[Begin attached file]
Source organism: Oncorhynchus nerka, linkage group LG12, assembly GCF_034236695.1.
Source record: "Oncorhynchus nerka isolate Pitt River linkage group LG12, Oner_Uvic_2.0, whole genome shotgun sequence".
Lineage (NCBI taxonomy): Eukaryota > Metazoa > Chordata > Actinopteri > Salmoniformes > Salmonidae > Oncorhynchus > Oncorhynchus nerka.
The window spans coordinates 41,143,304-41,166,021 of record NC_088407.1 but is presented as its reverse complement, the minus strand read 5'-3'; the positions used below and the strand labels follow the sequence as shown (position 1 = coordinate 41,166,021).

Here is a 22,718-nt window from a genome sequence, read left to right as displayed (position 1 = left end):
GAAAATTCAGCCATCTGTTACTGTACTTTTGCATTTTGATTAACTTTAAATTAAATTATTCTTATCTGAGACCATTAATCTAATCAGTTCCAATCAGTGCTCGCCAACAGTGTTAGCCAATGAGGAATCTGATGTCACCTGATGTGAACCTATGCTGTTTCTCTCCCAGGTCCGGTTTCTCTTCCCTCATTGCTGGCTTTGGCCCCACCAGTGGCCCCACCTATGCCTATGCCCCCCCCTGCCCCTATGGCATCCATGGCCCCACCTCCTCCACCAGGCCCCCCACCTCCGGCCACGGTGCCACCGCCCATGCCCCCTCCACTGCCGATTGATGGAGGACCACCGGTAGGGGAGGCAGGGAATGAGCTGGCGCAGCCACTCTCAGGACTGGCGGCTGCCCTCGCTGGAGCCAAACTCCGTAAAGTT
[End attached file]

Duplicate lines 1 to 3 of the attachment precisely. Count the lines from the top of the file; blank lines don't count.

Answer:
Source organism: Oncorhynchus nerka, linkage group LG12, assembly GCF_034236695.1.
Source record: "Oncorhynchus nerka isolate Pitt River linkage group LG12, Oner_Uvic_2.0, whole genome shotgun sequence".
Lineage (NCBI taxonomy): Eukaryota > Metazoa > Chordata > Actinopteri > Salmoniformes > Salmonidae > Oncorhynchus > Oncorhynchus nerka.